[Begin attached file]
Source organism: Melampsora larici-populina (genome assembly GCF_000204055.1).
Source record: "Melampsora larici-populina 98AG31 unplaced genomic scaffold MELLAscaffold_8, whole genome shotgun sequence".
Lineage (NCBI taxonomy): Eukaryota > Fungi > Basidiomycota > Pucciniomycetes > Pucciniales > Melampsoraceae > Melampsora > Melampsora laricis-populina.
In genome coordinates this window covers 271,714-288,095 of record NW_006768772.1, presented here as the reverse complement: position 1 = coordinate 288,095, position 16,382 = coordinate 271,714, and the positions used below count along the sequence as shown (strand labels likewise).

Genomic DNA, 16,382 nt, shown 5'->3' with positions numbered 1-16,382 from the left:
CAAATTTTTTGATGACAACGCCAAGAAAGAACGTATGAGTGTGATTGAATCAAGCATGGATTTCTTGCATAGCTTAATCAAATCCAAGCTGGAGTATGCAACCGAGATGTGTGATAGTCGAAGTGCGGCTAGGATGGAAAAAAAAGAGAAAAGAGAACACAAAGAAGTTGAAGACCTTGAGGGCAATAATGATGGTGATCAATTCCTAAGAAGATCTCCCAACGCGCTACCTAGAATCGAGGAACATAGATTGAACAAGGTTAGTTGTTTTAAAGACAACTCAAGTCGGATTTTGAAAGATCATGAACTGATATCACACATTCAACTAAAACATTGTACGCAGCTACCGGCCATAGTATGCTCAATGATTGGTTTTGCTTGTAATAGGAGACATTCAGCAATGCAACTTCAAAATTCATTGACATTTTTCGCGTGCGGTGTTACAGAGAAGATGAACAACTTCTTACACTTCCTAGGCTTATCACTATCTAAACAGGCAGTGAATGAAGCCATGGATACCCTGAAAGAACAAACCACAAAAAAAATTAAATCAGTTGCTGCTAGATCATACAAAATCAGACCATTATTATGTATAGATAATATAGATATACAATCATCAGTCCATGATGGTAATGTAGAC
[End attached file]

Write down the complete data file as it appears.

Source organism: Melampsora larici-populina (genome assembly GCF_000204055.1).
Source record: "Melampsora larici-populina 98AG31 unplaced genomic scaffold MELLAscaffold_8, whole genome shotgun sequence".
Lineage (NCBI taxonomy): Eukaryota > Fungi > Basidiomycota > Pucciniomycetes > Pucciniales > Melampsoraceae > Melampsora > Melampsora laricis-populina.
In genome coordinates this window covers 271,714-288,095 of record NW_006768772.1, presented here as the reverse complement: position 1 = coordinate 288,095, position 16,382 = coordinate 271,714, and the positions used below count along the sequence as shown (strand labels likewise).

Genomic DNA, 16,382 nt, shown 5'->3' with positions numbered 1-16,382 from the left:
CAAATTTTTTGATGACAACGCCAAGAAAGAACGTATGAGTGTGATTGAATCAAGCATGGATTTCTTGCATAGCTTAATCAAATCCAAGCTGGAGTATGCAACCGAGATGTGTGATAGTCGAAGTGCGGCTAGGATGGAAAAAAAAGAGAAAAGAGAACACAAAGAAGTTGAAGACCTTGAGGGCAATAATGATGGTGATCAATTCCTAAGAAGATCTCCCAACGCGCTACCTAGAATCGAGGAACATAGATTGAACAAGGTTAGTTGTTTTAAAGACAACTCAAGTCGGATTTTGAAAGATCATGAACTGATATCACACATTCAACTAAAACATTGTACGCAGCTACCGGCCATAGTATGCTCAATGATTGGTTTTGCTTGTAATAGGAGACATTCAGCAATGCAACTTCAAAATTCATTGACATTTTTCGCGTGCGGTGTTACAGAGAAGATGAACAACTTCTTACACTTCCTAGGCTTATCACTATCTAAACAGGCAGTGAATGAAGCCATGGATACCCTGAAAGAACAAACCACAAAAAAAATTAAATCAGTTGCTGCTAGATCATACAAAATCAGACCATTATTATGTATAGATAATATAGATATACAATCATCAGTCCATGATGGTAATGTAGAC